​South Korea's president and a failed overseas trip

By Mitchell Blatt
0 Comment(s)Print E-mail China.org.cn, October 28, 2022
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South Korean President Yoon Suk-yeol takes questions at a press conference marking his 100th day in office in Seoul on Aug. 17, 2022. [Photo/cfp.cn]

A South Korean friend and I were discussing President Yoon Suk-yeol's diplomatic flubs he committed on his trip to London and New York in September. 

He was being criticized from across the spectrum in South Korea for poor planning, lack of etiquette, failing to promote South Korea's interests effectively, and even being caught on camera speaking coarsely about allies. 

In London, Yoon was absent from Queen Elizabeth II's lying in state. He blamed traffic, but leaders of other countries, including French President Emmanuel Macron, avoided traffic by walking to Westminster Hall. 

In New York City, he meant to discuss his concerns over the protectionist elements of the United States' Inflation Reduction Act, but he was unable to schedule a meeting with U.S. President Joe Biden. Instead, he had to settle for a 48-second conversation on the sidelines of a UN event. 

While he had no real meeting with Biden, he did manage to set up long-desired "informal talks" with Japanese Prime Minister Kishida Fumio. Or, he had a "short chat" with him. Which will depend on whether you trust the South Korean media or the Japanese media's accounts. 

At least Yoon got a lot of talking in with Fumio. According to the Asahi Shimbun, the Japanese PM "barely spoke so it was up to Yoon to continue speaking to prolong the meeting."

Yoon capped it all off with his crowning diplomatic achievement: He was caught on camera calling American legislators "bastards" and laughing about how Biden will be humiliated if they don't pass his bill to fund global health programs. The opposition party accused Yoon of disrespecting the country's greatest ally. They demanded he fire his national security advisor, deputy national security advisor, and foreign minister. 

Yoon denied that he was talking about Biden and claimed he was talking about South Korea's own National Assembly – an interesting way to try to defuse the controversy he caused with the opposition party, which controls the Assembly. 

Yoon's approval rating had dropped to about 20% by the end of last month. He doubled down by attacking the press. His party's leaders want to have MBC, the broadcaster that ran the video, facing investigation. Doing so to punish a news outlet for its unfavorable reporting would constitute an assault on freedom of speech.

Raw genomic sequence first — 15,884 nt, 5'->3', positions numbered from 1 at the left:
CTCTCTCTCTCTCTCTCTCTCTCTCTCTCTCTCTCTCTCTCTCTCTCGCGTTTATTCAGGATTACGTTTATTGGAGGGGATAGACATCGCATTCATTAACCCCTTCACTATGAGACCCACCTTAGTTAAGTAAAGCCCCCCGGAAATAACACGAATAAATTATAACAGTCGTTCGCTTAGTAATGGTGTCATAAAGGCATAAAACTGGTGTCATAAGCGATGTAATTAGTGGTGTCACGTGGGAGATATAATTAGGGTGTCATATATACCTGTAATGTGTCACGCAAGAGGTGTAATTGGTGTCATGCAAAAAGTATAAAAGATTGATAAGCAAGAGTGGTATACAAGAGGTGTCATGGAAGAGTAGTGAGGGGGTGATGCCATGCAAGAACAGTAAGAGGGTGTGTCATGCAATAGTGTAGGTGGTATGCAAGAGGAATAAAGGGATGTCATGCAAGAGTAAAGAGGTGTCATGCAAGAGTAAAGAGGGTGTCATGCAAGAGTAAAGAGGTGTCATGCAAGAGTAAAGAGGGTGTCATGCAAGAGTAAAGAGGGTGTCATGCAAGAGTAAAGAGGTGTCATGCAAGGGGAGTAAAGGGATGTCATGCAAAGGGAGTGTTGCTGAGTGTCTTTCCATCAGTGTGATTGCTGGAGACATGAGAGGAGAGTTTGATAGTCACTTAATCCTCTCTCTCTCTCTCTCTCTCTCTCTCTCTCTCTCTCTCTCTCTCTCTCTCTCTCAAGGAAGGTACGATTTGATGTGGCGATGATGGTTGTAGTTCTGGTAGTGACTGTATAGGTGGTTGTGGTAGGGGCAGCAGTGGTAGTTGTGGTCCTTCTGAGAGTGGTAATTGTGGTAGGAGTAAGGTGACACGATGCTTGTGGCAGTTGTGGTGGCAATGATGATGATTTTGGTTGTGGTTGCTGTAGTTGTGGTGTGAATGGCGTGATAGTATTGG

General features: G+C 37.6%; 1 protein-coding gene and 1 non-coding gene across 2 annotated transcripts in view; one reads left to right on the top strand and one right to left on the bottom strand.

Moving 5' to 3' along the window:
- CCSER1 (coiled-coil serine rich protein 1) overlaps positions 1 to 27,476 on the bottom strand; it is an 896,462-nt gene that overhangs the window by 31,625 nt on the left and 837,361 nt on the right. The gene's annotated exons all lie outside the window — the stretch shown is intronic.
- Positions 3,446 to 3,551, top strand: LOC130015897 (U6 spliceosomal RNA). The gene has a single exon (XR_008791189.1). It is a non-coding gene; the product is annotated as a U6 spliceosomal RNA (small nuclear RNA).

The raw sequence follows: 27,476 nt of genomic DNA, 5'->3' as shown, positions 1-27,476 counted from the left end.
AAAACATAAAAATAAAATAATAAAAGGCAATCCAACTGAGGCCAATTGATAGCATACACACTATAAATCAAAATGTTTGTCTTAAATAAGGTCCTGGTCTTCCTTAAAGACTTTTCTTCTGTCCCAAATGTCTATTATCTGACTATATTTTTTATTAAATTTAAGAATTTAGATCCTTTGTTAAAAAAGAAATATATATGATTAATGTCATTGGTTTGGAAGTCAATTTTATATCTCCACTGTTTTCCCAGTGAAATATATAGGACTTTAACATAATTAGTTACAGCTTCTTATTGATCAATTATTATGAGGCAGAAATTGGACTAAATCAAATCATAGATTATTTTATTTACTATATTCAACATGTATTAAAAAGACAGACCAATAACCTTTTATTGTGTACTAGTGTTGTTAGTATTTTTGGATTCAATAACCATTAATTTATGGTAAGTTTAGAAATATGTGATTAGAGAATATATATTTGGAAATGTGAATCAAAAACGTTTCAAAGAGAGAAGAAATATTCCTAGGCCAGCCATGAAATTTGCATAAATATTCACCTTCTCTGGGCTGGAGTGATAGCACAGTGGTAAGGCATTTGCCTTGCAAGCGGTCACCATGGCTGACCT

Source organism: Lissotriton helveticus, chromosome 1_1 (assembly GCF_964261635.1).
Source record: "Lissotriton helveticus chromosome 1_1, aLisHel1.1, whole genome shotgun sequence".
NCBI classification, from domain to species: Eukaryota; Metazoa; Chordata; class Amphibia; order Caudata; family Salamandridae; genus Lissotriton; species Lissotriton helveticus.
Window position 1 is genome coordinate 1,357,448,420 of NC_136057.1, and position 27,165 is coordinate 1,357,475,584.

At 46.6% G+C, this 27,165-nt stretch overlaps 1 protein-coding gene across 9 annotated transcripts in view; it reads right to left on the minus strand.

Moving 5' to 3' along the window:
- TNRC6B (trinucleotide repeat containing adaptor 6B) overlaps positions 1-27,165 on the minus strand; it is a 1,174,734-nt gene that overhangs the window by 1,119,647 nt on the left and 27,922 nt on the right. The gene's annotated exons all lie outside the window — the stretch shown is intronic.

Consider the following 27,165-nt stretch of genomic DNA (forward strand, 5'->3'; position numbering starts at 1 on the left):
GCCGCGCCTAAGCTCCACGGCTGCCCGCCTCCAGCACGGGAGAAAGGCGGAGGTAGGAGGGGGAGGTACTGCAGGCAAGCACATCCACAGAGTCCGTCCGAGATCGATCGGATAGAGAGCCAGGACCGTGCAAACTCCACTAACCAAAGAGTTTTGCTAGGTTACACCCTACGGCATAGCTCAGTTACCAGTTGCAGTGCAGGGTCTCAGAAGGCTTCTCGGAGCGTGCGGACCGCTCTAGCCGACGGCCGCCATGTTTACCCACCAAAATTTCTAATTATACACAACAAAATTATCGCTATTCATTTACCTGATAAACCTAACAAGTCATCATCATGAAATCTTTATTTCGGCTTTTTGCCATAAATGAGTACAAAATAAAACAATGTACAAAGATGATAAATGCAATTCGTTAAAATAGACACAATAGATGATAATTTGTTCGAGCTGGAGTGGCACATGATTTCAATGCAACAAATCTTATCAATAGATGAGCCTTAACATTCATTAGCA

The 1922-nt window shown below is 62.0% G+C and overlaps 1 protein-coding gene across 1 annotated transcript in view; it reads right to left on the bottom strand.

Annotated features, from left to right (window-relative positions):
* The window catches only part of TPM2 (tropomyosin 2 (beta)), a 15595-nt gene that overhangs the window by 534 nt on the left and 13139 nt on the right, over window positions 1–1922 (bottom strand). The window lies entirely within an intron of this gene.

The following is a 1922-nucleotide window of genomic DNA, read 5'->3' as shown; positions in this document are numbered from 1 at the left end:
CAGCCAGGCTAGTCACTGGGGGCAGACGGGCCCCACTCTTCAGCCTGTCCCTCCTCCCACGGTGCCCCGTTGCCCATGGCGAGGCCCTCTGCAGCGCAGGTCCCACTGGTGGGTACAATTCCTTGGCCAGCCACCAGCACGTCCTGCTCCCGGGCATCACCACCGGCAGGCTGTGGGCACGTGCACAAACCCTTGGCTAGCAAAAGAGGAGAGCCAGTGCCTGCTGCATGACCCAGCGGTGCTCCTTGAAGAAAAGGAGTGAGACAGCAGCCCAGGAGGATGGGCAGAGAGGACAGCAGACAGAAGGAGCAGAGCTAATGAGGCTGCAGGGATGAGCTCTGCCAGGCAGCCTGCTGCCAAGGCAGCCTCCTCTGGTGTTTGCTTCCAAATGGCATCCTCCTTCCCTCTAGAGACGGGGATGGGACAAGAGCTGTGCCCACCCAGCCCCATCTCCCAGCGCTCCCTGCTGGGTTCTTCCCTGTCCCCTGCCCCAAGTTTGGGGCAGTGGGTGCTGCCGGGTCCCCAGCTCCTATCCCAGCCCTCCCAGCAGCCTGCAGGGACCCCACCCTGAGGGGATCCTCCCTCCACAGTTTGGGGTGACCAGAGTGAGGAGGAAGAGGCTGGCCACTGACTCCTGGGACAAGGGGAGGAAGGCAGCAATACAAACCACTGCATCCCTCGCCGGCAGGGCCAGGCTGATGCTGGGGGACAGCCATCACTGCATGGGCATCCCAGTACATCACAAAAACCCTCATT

All of this is quite similar to what Donald Trump did in his four years as U.S. president. Trump would say something stupid and vulgar and then deny having said it, despite the fact that it was all clearly on video.

"I've watched the video 10 times. It was 'Biden,'" one commenter wrote.

My friend agreed: "It sounded like 'Biden.'"

Attacking the media is another favorite Trump tactic. Yoon accused the media of harming the ROK-U.S. alliance. Yoon's own actions are to blame.

As an American, I am actually not surprised or offended by Yoon's vulgarity. We've been used to seeing a lot worse in American politics. And we think American congresspeople are "bastards," too.

What hurts Yoon in his relations with the U.S., U.K., and Japan is his complete lack of planning and his poor decision-making. How could he not schedule a meeting with Biden before his trip? He came away with nothing to show.

There is an urgency to the manufacturing and trade issues South Korea faces with regard to the United States. This Inflation Reduction Act, with its tax credits for American-made electric cars and Australian-mined lithium in batteries, was one of Biden's top priorities. He had been working on it for one-and-a-half years. It was heavily reported in the U.S. press. Why didn't Yoon's administration follow it and address their concerns with Biden before the bill became law?

Yoon's team prefers to take premature victory laps rather than doing the work to get things done. An earlier attempt to schedule a meeting with Japan's PM was canceled after one official announced it to the press before Japan was ready. Now they just did the same thing to U.S. Vice President Kamala Harris.

According to Michelle Ye Hee Lee, a reporter for the Washington Post, Harris's trip to visit the Demilitarized Zone was supposed to be confidential, but "South Korean Prime Minister Han Duck-soo unexpectedly revealed it" to the press at his briefing. This kind of blunder decreases trust.

Just like how Trump could not reach a deal between the two Koreas and only made relations between NATO members worse during his term in office, Yoon, too, may face similar future challenges in his diplomatic agenda. 

Mitchell Blatt is a columnist with China.org.cn. For more information please visit:


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